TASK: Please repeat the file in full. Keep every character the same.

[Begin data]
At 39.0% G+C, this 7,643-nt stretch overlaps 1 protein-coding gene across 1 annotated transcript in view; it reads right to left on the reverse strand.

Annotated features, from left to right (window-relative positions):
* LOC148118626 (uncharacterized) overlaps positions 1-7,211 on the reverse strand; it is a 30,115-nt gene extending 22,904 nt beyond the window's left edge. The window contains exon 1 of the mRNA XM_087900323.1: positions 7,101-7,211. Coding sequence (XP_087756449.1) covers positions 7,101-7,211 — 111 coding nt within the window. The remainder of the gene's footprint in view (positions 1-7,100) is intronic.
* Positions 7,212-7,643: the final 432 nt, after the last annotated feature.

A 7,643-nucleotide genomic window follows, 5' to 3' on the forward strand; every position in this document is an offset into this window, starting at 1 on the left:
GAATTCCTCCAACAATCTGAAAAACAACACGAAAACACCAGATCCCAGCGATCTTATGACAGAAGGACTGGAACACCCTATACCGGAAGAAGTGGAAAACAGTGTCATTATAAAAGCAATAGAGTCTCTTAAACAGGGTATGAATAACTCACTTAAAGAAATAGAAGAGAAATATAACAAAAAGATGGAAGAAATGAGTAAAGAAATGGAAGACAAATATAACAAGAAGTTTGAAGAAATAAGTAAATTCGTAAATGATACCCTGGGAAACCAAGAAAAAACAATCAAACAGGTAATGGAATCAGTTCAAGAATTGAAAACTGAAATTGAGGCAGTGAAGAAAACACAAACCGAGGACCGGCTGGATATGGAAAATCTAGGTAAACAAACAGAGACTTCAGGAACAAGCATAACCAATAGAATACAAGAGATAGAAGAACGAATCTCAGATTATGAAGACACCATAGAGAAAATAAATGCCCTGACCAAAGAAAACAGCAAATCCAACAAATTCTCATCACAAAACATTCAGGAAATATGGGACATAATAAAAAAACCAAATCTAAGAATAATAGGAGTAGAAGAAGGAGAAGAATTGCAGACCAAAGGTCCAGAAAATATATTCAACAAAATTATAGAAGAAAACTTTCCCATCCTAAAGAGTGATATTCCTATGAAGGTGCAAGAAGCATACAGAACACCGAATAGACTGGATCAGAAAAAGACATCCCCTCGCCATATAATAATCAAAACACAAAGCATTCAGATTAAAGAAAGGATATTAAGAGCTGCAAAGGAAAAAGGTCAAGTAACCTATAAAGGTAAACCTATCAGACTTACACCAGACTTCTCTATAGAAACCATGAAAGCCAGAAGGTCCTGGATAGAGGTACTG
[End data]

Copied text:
At 39.0% G+C, this 7,643-nt stretch overlaps 1 protein-coding gene across 1 annotated transcript in view; it reads right to left on the reverse strand.

Annotated features, from left to right (window-relative positions):
* LOC148118626 (uncharacterized) overlaps positions 1-7,211 on the reverse strand; it is a 30,115-nt gene extending 22,904 nt beyond the window's left edge. The window contains exon 1 of the mRNA XM_087900323.1: positions 7,101-7,211. Coding sequence (XP_087756449.1) covers positions 7,101-7,211 — 111 coding nt within the window. The remainder of the gene's footprint in view (positions 1-7,100) is intronic.
* Positions 7,212-7,643: the final 432 nt, after the last annotated feature.

A 7,643-nucleotide genomic window follows, 5' to 3' on the forward strand; every position in this document is an offset into this window, starting at 1 on the left:
GAATTCCTCCAACAATCTGAAAAACAACACGAAAACACCAGATCCCAGCGATCTTATGACAGAAGGACTGGAACACCCTATACCGGAAGAAGTGGAAAACAGTGTCATTATAAAAGCAATAGAGTCTCTTAAACAGGGTATGAATAACTCACTTAAAGAAATAGAAGAGAAATATAACAAAAAGATGGAAGAAATGAGTAAAGAAATGGAAGACAAATATAACAAGAAGTTTGAAGAAATAAGTAAATTCGTAAATGATACCCTGGGAAACCAAGAAAAAACAATCAAACAGGTAATGGAATCAGTTCAAGAATTGAAAACTGAAATTGAGGCAGTGAAGAAAACACAAACCGAGGACCGGCTGGATATGGAAAATCTAGGTAAACAAACAGAGACTTCAGGAACAAGCATAACCAATAGAATACAAGAGATAGAAGAACGAATCTCAGATTATGAAGACACCATAGAGAAAATAAATGCCCTGACCAAAGAAAACAGCAAATCCAACAAATTCTCATCACAAAACATTCAGGAAATATGGGACATAATAAAAAAACCAAATCTAAGAATAATAGGAGTAGAAGAAGGAGAAGAATTGCAGACCAAAGGTCCAGAAAATATATTCAACAAAATTATAGAAGAAAACTTTCCCATCCTAAAGAGTGATATTCCTATGAAGGTGCAAGAAGCATACAGAACACCGAATAGACTGGATCAGAAAAAGACATCCCCTCGCCATATAATAATCAAAACACAAAGCATTCAGATTAAAGAAAGGATATTAAGAGCTGCAAAGGAAAAAGGTCAAGTAACCTATAAAGGTAAACCTATCAGACTTACACCAGACTTCTCTATAGAAACCATGAAAGCCAGAAGGTCCTGGATAGAGGTACTG